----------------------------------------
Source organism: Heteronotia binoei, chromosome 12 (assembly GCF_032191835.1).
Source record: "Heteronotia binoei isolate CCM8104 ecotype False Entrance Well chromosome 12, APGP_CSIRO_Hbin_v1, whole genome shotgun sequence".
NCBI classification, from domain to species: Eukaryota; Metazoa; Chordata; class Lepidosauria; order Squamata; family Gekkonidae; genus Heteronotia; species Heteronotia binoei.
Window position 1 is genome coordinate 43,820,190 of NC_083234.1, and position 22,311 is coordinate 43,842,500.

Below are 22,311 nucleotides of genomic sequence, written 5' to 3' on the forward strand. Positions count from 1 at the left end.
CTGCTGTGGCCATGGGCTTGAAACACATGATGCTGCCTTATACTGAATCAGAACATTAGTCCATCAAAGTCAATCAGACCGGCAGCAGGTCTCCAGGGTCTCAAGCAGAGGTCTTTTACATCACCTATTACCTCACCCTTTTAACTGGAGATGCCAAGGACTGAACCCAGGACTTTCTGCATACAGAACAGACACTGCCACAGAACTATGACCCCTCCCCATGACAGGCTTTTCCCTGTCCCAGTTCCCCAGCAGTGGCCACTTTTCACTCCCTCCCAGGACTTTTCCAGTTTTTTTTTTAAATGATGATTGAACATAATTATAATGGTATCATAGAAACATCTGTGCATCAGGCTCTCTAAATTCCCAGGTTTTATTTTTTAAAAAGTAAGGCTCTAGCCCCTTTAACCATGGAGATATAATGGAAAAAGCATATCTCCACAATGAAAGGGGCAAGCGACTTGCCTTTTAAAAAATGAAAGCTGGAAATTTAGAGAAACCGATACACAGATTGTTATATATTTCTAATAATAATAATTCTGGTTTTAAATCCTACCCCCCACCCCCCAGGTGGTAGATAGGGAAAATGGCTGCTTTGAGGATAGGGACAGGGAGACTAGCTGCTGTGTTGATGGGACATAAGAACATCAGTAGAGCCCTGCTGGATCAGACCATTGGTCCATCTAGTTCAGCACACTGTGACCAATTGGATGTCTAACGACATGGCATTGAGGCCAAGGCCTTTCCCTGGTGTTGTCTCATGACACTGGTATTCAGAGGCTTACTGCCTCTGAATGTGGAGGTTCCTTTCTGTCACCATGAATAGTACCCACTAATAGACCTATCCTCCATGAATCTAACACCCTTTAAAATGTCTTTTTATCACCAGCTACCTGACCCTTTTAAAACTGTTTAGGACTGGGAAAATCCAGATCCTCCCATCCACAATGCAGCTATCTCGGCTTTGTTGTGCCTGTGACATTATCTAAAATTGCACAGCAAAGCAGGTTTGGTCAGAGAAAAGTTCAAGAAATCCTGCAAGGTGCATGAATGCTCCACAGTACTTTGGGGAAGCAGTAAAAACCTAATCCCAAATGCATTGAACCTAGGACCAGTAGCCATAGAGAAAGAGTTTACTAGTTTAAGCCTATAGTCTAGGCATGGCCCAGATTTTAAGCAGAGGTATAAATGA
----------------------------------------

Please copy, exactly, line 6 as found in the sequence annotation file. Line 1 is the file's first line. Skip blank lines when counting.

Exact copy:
CTGCTGTGGCCATGGGCTTGAAACACATGATGCTGCCTTATACTGAATCAGAACATTAGTCCATCAAAGTCAATCAGACCGGCAGCAGGTCTCCAGGGTCTCAAGCAGAGGTCTTTTACATCACCTATTACCTCACCCTTTTAACTGGAGATGCCAAGGACTGAACCCAGGACTTTCTGCATACAGAACAGACACTGCCACAGAACTATGACCCCTCCCCATGACAGGCTTTTCCCTGTCCCAGTTCCCCAGCAGTGGCCACTTTTCACTCCCTCCCAGGACTTTTCCAGTTTTTTTTTTAAATGATGATTGAACATAATTATAATGGTATCATAGAAACATCTGTGCATCAGGCTCTCTAAATTCCCAGGTTTTATTTTTTAAAAAGTAAGGCTCTAGCCCCTTTAACCATGGAGATATAATGGAAAAAGCATATCTCCACAATGAAAGGGGCAAGCGACTTGCCTTTTAAAAAATGAAAGCTGGAAATTTAGAGAAACCGATACACAGATTGTTATATATTTCTAATAATAATAATTCTGGTTTTAAATCCTACCCCCCACCCCCCAGGTGGTAGATAGGGAAAATGGCTGCTTTGAGGATAGGGACAGGGAGACTAGCTGCTGTGTTGATGGGACATAAGAACATCAGTAGAGCCCTGCTGGATCAGACCATTGGTCCATCTAGTTCAGCACACTGTGACCAATTGGATGTCTAACGACATGGCATTGAGGCCAAGGCCTTTCCCTGGTGTTGTCTCATGACACTGGTATTCAGAGGCTTACTGCCTCTGAATGTGGAGGTTCCTTTCTGTCACCATGAATAGTACCCACTAATAGACCTATCCTCCATGAATCTAACACCCTTTAAAATGTCTTTTTATCACCAGCTACCTGACCCTTTTAAAACTGTTTAGGACTGGGAAAATCCAGATCCTCCCATCCACAATGCAGCTATCTCGGCTTTGTTGTGCCTGTGACATTATCTAAAATTGCACAGCAAAGCAGGTTTGGTCAGAGAAAAGTTCAAGAAATCCTGCAAGGTGCATGAATGCTCCACAGTACTTTGGGGAAGCAGTAAAAACCTAATCCCAAATGCATTGAACCTAGGACCAGTAGCCATAGAGAAAGAGTTTACTAGTTTAAGCCTATAGTCTAGGCATGGCCCAGATTTTAAGCAGAGGTATAAATGA